CanadaEnforcementInternationalRegulationsJamaica helps illicit small-time cannabis farmers transition to legal market

To eradicate poverty the government offers seeds, logistical help and up to 18 months of unlicensed cultivation
Michelle Gamage Michelle GamageJanuary 28, 20209 min

Jamaica is working towards stamping out its illicit cannabis market by offering a leg up to farmers growing unlicensed cannabis. 

To help raise communities out of poverty and promote sustainable development the government is working with unlicensed farmers to help transition them into the regulated market, rather than punishing them for growing underground weed. 

“The programme focuses on community groups,” Jamaican Minister of Industry, Commerce, Agriculture and Fisheries Floyd Green said in a press release. “So it starts with a group of ganja farmers, and we would have gone in and provided the seeds, provided reduced requirements and we have gone through a learning process.” 

Read more: Aphria to open cannabis shop in Jamaica 

Read more: Peru passes long-awaited regulations to open medical cannabis market

The country’s Alternative Development Plan has been running as a pilot program in Accompong, St. Elizabeth, where farmers are now growing regulated cannabis and selling it to the medical industry. So far, 44 pounds have been cultivated from one acre, Green said. 

“I would say the pilot has been a success,” he added. 

The ADP will now move to other communities to lay the groundwork to provide the Jamaican medical cannabis market with quality-controlled weed, the release said. 

The country’s Cannabis Licensing Authority also recently announced it was exploring a transitional permit program to allow small time growers to cultivate and sell medical cannabis for up to 18 months before being licensed. 

“We’re looking into a transitional permit for the small farmer. So you’re not able to afford all the things a cultivator license would require right away, but we have to give you a start,” CLA director of enforcement and monitoring Faith Graham said on a Jamaican radio show.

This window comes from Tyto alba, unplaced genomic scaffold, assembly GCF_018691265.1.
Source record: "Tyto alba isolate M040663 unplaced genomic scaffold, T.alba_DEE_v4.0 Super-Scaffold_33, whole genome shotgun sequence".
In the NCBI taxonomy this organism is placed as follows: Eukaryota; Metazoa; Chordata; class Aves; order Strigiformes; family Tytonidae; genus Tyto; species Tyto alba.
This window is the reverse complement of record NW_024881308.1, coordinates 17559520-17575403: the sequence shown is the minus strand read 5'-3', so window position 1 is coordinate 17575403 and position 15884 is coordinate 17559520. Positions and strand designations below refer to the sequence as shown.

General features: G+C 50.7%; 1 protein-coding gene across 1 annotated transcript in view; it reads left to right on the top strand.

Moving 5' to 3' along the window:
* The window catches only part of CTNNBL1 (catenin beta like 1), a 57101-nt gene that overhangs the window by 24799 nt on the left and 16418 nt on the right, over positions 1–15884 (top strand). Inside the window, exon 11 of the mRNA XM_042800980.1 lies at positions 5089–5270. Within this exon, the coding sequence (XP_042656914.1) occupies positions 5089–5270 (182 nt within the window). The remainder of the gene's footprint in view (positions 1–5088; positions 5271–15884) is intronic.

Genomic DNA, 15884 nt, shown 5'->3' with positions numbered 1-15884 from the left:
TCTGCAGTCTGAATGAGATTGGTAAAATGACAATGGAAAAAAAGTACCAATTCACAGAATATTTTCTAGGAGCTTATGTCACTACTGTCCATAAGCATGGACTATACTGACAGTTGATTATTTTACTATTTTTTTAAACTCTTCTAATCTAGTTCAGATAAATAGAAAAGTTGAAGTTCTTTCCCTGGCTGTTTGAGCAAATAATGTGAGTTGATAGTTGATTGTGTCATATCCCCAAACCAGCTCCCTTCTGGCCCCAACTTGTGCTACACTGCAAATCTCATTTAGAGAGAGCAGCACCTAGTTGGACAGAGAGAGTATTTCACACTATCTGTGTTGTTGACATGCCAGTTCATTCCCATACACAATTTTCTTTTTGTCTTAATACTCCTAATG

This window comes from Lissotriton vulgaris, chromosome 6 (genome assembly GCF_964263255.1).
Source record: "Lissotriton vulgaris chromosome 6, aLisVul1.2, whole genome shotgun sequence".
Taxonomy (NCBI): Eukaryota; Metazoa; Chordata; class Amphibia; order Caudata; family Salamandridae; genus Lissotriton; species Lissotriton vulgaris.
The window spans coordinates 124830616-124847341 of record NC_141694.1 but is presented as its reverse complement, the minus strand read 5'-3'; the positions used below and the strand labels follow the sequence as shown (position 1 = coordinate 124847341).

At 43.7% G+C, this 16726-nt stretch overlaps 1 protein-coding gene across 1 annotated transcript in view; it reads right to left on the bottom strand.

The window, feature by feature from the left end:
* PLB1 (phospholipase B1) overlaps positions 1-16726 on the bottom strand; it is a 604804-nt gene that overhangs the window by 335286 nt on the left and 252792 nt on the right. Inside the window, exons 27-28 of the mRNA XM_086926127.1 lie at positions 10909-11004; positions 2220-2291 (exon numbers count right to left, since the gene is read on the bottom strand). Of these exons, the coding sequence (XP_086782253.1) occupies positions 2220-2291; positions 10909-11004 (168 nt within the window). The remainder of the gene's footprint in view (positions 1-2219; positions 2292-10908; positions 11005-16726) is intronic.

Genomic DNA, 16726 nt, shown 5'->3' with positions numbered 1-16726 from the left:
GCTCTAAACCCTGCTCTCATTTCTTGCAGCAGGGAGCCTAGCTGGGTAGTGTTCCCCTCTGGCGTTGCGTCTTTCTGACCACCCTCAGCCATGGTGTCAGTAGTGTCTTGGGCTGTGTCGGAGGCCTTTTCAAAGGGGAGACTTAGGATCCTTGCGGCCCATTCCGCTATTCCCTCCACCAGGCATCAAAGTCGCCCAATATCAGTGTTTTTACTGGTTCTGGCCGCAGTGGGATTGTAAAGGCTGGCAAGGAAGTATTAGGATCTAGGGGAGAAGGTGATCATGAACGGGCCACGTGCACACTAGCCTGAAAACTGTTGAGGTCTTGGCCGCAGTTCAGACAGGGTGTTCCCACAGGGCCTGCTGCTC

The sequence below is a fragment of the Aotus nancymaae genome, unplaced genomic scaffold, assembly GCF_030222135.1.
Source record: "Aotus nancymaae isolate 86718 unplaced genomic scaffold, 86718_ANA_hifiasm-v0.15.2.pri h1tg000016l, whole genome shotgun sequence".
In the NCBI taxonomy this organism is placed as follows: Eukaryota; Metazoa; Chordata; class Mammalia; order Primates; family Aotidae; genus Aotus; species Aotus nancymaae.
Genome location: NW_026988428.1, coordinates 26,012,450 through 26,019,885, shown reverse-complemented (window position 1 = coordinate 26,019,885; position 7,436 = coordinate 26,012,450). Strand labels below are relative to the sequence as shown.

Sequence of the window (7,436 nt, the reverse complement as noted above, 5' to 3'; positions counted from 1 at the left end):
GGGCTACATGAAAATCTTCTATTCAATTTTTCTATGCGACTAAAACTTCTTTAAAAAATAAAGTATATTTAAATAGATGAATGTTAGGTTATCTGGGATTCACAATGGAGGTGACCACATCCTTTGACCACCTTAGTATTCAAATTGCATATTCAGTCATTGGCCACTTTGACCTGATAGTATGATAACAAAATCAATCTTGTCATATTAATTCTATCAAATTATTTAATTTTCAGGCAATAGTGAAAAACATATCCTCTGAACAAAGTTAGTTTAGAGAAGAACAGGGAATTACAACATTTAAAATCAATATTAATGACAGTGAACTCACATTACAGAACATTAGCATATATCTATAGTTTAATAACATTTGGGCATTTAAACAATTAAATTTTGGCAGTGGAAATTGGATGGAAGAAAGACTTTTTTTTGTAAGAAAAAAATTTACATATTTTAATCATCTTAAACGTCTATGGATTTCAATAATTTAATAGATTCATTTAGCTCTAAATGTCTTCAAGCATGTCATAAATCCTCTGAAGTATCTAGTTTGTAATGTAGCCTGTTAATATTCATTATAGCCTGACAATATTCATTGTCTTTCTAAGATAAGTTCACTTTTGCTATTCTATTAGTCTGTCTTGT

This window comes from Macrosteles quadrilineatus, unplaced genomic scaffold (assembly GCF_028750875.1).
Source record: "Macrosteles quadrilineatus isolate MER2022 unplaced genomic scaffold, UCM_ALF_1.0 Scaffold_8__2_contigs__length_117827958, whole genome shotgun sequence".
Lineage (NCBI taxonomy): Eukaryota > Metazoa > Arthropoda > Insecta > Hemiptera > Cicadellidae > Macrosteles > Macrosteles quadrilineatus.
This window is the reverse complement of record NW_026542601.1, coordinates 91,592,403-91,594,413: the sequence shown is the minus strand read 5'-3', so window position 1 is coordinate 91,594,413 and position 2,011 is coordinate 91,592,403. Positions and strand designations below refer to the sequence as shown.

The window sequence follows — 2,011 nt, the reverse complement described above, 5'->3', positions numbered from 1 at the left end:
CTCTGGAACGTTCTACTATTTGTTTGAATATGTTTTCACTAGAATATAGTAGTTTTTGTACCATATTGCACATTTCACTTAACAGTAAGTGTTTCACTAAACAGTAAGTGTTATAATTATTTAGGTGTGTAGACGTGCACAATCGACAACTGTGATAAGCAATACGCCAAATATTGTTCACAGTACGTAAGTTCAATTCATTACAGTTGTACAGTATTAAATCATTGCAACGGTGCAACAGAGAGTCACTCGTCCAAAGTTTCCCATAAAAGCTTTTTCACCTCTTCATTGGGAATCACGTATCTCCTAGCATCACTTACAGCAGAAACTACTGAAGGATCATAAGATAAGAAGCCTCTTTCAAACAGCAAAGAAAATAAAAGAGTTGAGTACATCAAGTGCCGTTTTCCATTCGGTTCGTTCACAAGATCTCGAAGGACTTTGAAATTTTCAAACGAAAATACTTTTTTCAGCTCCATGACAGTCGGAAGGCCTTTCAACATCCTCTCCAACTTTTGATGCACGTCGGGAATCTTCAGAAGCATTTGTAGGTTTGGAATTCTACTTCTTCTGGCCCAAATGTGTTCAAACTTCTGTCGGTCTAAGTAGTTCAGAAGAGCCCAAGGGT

Smoking weed in Jamaica 

Cannabis isn’t legal in Jamaica, but was decriminalized in 2015 when the country updated its Dangerous Drugs Act. 

Cannabis users can now posess up to 57 grams, or two ounces, of dried flower, but risk being ticketed around US$3 if they’re caught wandering around with it. 

Medical patients and people practicing Rastafari are allowed to carry up to 57 grams of cannabis around with them but aren’t allowed to smoke cannabis — or cigarettes — in public. 

In 2018, medical dispensaries started popping up on the island state to give locals and tourists a place to get a prescription and smoke some weed. 

Lonely Planet describes the dispensaries as “equal parts doctor’s clinic, Amsterdam-style coffee shop and hipster boutique.” They’re also usually cash only, advises the guide. 

Jamaican medical market a huge opportunity, says Canadian cannabis company

Last week the Tree of Knowledge International Corp. (CSE: TOKI and OTC: TOKIF) announced it will become the first company to be listed on both the CSE and the Jamaican Stock Exchange. 

This move will appeal to new international investors as well as strengthen TOKI’s access to the region as it prepares to open its own medical cannabis clinic in Kingston, Jamaica, Courtney Betty, a consultant for TOKI’s international business development told Mugglehead. 

“The big reason we decided to look at the Jamaican stock exchange is, on the cannabis side, there is an investment the Tree of Knowledge has done,” Betty said. “So being able to access that cannabis grown in Jamaica, those specific unique strains, and develop and include them in our products is a major one.”

TOKI focuses on using medical cannabis to treat pain and — as Jamaica grows some of the best pain-treating weed around — the company wanted to be able to access those strains, Betty said. 

Getting listed on the JSE also appeals to the Jamaican diaspora who are always looking for a ways to invest in Jamaica, Betty said. He estimates this new listing will appeal to around 500,000 Jamaican-Canadians, one million Jamaican-Americans and one million Jamaican-British. 

“That is access to an additional large investor base,” Betty said. 

The company will announce its ticker for the JSE and will be listed on the market within two weeks, Betty said. The company will also be releasing information on its medical dispensary in the coming weeks, he added.

Cover photo “Ganja farm, Westmoreland, Jamaica” from Wikimedia Commons

 

michelle@mugglehead.com

@missmishelle

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